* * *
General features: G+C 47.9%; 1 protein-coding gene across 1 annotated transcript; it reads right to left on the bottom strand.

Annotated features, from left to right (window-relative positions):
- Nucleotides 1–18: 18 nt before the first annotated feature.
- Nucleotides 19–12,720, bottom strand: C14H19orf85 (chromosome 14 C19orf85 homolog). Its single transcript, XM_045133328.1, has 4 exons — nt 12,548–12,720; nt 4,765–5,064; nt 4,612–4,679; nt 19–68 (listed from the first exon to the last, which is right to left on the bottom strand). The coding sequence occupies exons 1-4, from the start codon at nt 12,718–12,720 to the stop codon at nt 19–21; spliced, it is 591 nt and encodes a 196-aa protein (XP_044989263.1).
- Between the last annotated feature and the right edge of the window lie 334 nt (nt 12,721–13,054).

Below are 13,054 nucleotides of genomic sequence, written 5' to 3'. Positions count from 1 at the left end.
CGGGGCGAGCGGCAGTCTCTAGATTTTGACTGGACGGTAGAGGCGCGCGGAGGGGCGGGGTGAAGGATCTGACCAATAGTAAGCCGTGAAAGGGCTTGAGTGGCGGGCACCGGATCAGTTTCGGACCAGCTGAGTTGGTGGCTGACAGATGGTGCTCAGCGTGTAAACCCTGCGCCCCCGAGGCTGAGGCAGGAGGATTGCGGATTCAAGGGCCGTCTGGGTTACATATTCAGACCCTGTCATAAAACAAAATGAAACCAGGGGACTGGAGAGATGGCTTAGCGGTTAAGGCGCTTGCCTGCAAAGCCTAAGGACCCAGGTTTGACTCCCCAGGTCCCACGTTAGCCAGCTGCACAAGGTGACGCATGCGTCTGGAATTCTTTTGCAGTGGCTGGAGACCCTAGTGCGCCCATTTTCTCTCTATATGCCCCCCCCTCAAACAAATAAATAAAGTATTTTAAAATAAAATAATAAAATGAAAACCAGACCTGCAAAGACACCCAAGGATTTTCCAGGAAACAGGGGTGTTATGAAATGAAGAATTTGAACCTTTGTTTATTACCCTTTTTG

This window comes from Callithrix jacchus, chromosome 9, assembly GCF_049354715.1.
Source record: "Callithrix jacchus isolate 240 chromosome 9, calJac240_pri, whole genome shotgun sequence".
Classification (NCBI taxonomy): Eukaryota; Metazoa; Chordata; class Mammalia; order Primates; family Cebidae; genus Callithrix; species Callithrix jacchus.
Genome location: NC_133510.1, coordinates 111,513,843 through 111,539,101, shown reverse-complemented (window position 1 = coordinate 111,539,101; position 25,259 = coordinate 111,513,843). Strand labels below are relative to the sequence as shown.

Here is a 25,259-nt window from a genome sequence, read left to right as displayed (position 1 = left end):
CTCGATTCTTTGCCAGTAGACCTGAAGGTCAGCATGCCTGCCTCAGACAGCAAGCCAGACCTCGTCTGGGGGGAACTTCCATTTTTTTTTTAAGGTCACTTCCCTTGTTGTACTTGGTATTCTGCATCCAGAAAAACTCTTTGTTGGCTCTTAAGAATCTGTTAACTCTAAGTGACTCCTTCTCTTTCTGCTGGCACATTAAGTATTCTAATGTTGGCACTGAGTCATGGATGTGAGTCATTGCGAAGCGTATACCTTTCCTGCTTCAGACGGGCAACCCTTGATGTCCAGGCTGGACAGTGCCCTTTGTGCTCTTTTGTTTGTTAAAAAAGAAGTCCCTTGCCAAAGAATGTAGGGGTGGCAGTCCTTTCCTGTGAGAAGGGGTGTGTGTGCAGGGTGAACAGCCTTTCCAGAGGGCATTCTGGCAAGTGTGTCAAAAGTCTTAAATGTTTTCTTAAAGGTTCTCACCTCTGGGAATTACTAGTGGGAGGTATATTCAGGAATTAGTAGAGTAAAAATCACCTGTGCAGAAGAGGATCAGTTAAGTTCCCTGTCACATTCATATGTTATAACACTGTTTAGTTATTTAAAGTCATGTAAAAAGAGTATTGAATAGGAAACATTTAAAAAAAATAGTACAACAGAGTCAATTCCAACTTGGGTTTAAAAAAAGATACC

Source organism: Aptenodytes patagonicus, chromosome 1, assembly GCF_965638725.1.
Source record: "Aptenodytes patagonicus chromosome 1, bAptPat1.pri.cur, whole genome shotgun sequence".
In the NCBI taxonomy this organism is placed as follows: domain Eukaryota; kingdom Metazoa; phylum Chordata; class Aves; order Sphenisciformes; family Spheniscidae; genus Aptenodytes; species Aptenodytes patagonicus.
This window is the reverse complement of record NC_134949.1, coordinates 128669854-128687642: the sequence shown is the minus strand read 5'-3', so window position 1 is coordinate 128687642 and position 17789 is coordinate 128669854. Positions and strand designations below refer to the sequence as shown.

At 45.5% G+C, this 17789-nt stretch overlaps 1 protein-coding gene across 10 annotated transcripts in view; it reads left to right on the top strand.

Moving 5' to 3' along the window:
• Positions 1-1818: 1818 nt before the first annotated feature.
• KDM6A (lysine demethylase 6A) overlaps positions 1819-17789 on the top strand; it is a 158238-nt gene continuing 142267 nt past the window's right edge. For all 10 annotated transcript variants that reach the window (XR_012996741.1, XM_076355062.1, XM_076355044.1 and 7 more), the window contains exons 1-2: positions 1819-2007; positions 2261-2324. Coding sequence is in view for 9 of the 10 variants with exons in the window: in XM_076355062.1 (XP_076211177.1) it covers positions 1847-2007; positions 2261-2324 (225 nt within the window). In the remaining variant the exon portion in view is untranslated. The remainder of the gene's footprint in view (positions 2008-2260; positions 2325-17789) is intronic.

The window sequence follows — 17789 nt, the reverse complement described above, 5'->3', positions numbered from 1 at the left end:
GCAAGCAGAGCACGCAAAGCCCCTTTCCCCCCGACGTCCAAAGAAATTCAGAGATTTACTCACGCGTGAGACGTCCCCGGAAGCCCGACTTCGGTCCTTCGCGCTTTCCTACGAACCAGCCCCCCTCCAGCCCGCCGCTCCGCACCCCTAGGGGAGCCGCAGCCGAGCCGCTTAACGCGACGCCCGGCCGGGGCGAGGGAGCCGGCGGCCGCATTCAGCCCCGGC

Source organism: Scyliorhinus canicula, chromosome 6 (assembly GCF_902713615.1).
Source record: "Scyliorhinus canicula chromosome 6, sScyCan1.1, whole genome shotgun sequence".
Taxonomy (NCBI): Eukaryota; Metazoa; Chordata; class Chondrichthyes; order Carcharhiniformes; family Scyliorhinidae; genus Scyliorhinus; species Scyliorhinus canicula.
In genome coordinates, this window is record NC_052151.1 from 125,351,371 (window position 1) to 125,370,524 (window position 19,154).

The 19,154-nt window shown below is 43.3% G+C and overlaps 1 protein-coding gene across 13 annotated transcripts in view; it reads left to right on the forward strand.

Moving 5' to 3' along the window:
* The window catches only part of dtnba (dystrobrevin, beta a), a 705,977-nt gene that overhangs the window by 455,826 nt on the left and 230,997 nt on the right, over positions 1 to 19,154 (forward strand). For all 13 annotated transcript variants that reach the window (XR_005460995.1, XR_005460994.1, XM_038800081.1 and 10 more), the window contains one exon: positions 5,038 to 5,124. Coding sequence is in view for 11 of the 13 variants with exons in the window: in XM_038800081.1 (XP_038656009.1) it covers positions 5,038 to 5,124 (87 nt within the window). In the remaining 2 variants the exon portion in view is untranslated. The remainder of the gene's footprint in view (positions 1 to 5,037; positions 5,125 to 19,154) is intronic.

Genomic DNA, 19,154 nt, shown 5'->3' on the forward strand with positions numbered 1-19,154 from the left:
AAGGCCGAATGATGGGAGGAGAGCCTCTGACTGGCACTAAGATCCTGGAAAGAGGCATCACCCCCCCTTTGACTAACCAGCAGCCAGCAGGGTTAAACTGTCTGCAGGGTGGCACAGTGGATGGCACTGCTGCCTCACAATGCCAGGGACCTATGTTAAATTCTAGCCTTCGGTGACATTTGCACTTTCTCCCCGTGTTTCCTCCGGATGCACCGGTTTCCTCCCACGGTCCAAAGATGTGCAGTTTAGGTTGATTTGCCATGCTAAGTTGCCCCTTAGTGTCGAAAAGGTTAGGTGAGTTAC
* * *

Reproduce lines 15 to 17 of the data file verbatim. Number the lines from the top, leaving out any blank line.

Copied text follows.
Source record: "Aptenodytes patagonicus chromosome 1, bAptPat1.pri.cur, whole genome shotgun sequence".
In the NCBI taxonomy this organism is placed as follows: domain Eukaryota; kingdom Metazoa; phylum Chordata; class Aves; order Sphenisciformes; family Spheniscidae; genus Aptenodytes; species Aptenodytes patagonicus.
This window is the reverse complement of record NC_134949.1, coordinates 128669854-128687642: the sequence shown is the minus strand read 5'-3', so window position 1 is coordinate 128687642 and position 17789 is coordinate 128669854. Positions and strand designations below refer to the sequence as shown.